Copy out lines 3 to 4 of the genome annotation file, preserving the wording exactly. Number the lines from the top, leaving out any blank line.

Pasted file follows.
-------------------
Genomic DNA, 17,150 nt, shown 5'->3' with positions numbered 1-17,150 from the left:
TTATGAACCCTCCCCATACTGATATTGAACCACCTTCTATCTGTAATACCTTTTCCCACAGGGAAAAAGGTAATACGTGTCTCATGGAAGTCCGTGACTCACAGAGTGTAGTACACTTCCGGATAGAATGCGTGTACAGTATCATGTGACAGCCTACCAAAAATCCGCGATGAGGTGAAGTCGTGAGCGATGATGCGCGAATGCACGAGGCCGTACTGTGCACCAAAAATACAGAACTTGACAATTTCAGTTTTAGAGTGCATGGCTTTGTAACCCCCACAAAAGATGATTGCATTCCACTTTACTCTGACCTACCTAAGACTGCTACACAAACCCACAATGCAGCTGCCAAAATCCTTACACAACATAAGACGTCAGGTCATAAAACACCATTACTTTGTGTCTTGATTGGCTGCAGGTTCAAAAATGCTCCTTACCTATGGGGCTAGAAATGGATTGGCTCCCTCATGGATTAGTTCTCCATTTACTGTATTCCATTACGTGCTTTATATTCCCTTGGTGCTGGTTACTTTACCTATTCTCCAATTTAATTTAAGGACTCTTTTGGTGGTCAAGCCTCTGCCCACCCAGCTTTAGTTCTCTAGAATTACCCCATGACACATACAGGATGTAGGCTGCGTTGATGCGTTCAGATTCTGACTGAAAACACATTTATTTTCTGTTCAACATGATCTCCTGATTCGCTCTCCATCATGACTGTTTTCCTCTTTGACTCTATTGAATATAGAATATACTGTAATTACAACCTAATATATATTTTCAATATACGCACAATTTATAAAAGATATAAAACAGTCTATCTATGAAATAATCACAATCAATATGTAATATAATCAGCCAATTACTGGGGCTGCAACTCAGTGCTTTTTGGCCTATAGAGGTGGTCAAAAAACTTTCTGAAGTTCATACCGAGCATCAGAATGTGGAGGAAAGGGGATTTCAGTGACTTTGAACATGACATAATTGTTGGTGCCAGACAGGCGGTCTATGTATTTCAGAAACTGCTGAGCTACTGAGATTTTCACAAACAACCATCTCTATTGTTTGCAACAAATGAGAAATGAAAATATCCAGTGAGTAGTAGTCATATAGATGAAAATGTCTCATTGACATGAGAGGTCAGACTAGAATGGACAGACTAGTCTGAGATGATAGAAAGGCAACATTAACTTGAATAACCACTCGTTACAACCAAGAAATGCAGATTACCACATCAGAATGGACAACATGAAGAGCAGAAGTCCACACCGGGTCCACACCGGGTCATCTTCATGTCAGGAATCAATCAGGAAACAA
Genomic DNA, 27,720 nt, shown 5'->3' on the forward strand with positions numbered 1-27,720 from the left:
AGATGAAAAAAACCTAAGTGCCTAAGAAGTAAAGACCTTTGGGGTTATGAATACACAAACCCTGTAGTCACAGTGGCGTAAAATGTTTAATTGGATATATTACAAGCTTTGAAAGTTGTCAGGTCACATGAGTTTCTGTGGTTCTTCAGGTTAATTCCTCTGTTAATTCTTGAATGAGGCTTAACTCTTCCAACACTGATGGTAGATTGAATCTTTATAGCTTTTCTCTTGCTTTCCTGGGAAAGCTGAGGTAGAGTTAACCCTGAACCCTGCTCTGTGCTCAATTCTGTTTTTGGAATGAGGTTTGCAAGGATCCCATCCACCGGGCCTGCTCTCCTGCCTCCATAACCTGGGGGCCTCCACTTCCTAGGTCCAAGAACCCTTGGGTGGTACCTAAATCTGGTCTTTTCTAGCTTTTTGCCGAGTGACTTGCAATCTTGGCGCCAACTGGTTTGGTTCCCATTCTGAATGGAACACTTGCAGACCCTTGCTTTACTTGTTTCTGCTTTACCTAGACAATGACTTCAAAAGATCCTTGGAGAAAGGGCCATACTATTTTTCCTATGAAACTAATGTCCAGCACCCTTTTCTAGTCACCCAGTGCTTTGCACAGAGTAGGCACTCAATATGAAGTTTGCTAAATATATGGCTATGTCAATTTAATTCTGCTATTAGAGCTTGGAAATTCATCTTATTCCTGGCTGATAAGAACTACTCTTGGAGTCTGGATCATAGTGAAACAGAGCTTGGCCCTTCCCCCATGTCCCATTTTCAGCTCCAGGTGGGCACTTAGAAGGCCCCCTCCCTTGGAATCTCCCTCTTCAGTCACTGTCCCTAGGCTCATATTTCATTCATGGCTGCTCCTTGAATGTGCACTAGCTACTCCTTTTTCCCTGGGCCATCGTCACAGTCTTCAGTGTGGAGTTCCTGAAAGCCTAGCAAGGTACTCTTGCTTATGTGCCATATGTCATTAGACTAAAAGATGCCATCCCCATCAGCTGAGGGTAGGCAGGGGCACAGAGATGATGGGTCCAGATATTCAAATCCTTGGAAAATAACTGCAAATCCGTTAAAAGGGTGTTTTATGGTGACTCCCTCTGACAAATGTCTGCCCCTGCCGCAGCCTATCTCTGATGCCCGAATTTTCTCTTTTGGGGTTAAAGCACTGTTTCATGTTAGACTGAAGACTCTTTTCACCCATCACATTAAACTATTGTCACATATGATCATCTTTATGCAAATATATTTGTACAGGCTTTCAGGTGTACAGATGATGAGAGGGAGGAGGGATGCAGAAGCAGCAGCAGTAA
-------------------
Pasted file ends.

Genomic DNA, 27,720 nt, shown 5'->3' on the forward strand with positions numbered 1-27,720 from the left:
AGATGAAAAAAACCTAAGTGCCTAAGAAGTAAAGACCTTTGGGGTTATGAATACACAAACCCTGTAGTCACAGTGGCGTAAAATGTTTAATTGGATATATTACAAGCTTTGAAAGTTGTCAGGTCACATGAGTTTCTGTGGTTCTTCAGGTTAATTCCTCTGTTAATTCTTGAATGAGGCTTAACTCTTCCAACACTGATGGTAGATTGAATCTTTATAGCTTTTCTCTTGCTTTCCTGGGAAAGCTGAGGTAGAGTTAACCCTGAACCCTGCTCTGTGCTCAATTCTGTTTTTGGAATGAGGTTTGCAAGGATCCCATCCACCGGGCCTGCTCTCCTGCCTCCATAACCTGGGGGCCTCCACTTCCTAGGTCCAAGAACCCTTGGGTGGTACCTAAATCTGGTCTTTTCTAGCTTTTTGCCGAGTGACTTGCAATCTTGGCGCCAACTGGTTTGGTTCCCATTCTGAATGGAACACTTGCAGACCCTTGCTTTACTTGTTTCTGCTTTACCTAGACAATGACTTCAAAAGATCCTTGGAGAAAGGGCCATACTATTTTTCCTATGAAACTAATGTCCAGCACCCTTTTCTAGTCACCCAGTGCTTTGCACAGAGTAGGCACTCAATATGAAGTTTGCTAAATATATGGCTATGTCAATTTAATTCTGCTATTAGAGCTTGGAAATTCATCTTATTCCTGGCTGATAAGAACTACTCTTGGAGTCTGGATCATAGTGAAACAGAGCTTGGCCCTTCCCCCATGTCCCATTTTCAGCTCCAGGTGGGCACTTAGAAGGCCCCCTCCCTTGGAATCTCCCTCTTCAGTCACTGTCCCTAGGCTCATATTTCATTCATGGCTGCTCCTTGAATGTGCACTAGCTACTCCTTTTTCCCTGGGCCATCGTCACAGTCTTCAGTGTGGAGTTCCTGAAAGCCTAGCAAGGTACTCTTGCTTATGTGCCATATGTCATTAGACTAAAAGATGCCATCCCCATCAGCTGAGGGTAGGCAGGGGCACAGAGATGATGGGTCCAGATATTCAAATCCTTGGAAAATAACTGCAAATCCGTTAAAAGGGTGTTTTATGGTGACTCCCTCTGACAAATGTCTGCCCCTGCCGCAGCCTATCTCTGATGCCCGAATTTTCTCTTTTGGGGTTAAAGCACTGTTTCATGTTAGACTGAAGACTCTTTTCACCCATCACATTAAACTATTGTCACATATGATCATCTTTATGCAAATATATTTGTACAGGCTTTCAGGTGTACAGATGATGAGAGGGAGGAGGGATGCAGAAGCAGCAGCAGTAA